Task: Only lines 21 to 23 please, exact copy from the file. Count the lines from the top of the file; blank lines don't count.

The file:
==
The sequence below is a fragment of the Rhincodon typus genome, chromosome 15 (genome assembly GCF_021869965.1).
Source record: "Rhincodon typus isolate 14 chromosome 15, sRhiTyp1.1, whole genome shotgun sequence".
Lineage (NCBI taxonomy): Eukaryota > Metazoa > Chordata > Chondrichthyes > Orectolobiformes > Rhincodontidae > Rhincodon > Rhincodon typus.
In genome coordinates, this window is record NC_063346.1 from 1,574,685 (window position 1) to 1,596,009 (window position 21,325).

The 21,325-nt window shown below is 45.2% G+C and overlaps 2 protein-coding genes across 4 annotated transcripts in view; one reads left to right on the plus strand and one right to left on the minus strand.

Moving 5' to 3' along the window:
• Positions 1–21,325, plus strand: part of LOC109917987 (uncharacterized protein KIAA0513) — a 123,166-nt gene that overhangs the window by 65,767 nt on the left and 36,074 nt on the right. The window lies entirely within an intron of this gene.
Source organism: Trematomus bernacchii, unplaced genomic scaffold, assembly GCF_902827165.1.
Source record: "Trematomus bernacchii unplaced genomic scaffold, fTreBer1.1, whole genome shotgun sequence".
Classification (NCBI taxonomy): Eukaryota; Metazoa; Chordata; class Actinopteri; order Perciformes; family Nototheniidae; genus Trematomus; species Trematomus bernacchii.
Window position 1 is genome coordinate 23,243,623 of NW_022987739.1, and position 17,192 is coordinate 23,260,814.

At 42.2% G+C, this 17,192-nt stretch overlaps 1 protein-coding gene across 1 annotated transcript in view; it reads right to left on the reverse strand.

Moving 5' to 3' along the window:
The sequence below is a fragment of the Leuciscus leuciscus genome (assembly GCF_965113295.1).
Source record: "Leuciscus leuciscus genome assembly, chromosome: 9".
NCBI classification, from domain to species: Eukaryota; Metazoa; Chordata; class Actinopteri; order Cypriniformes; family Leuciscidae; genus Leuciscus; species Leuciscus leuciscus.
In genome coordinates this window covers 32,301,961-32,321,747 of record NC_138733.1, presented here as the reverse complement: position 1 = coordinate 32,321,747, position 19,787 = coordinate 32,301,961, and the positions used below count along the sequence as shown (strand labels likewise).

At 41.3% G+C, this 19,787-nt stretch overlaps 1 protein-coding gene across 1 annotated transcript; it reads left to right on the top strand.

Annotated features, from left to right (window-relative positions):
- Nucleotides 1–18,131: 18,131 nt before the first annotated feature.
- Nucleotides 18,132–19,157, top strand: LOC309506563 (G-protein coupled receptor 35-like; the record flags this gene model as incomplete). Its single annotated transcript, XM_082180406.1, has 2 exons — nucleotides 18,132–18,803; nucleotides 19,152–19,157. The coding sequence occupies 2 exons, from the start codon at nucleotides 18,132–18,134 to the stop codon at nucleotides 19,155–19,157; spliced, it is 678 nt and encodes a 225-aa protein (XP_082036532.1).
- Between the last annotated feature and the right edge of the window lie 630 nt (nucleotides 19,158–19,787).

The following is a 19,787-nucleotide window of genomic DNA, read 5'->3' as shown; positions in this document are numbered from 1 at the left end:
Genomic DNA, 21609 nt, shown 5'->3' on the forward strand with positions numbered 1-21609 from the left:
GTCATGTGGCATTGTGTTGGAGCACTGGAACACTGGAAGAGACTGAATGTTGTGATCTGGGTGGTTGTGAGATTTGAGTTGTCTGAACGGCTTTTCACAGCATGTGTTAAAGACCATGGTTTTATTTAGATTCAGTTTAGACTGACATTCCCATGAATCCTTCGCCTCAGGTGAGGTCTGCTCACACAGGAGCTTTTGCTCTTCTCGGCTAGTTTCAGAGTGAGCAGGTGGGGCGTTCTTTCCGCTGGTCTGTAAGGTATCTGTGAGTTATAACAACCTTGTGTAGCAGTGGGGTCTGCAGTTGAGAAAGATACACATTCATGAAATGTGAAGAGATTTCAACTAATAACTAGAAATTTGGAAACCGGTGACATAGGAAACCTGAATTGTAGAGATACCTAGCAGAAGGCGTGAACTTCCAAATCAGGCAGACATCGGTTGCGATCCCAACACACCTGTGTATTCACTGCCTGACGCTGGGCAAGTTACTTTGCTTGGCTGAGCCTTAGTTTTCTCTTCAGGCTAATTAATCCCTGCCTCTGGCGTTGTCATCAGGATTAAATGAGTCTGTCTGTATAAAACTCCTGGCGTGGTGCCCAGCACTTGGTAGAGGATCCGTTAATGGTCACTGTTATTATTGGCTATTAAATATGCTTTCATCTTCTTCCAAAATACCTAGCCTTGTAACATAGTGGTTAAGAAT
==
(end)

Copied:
- Nucleotides 18,132–19,157, top strand: LOC309506563 (G-protein coupled receptor 35-like; the record flags this gene model as incomplete). Its single annotated transcript, XM_082180406.1, has 2 exons — nucleotides 18,132–18,803; nucleotides 19,152–19,157. The coding sequence occupies 2 exons, from the start codon at nucleotides 18,132–18,134 to the stop codon at nucleotides 19,155–19,157; spliced, it is 678 nt and encodes a 225-aa protein (XP_082036532.1).
- Between the last annotated feature and the right edge of the window lie 630 nt (nucleotides 19,158–19,787).

The following is a 19,787-nucleotide window of genomic DNA, read 5'->3' as shown; positions in this document are numbered from 1 at the left end: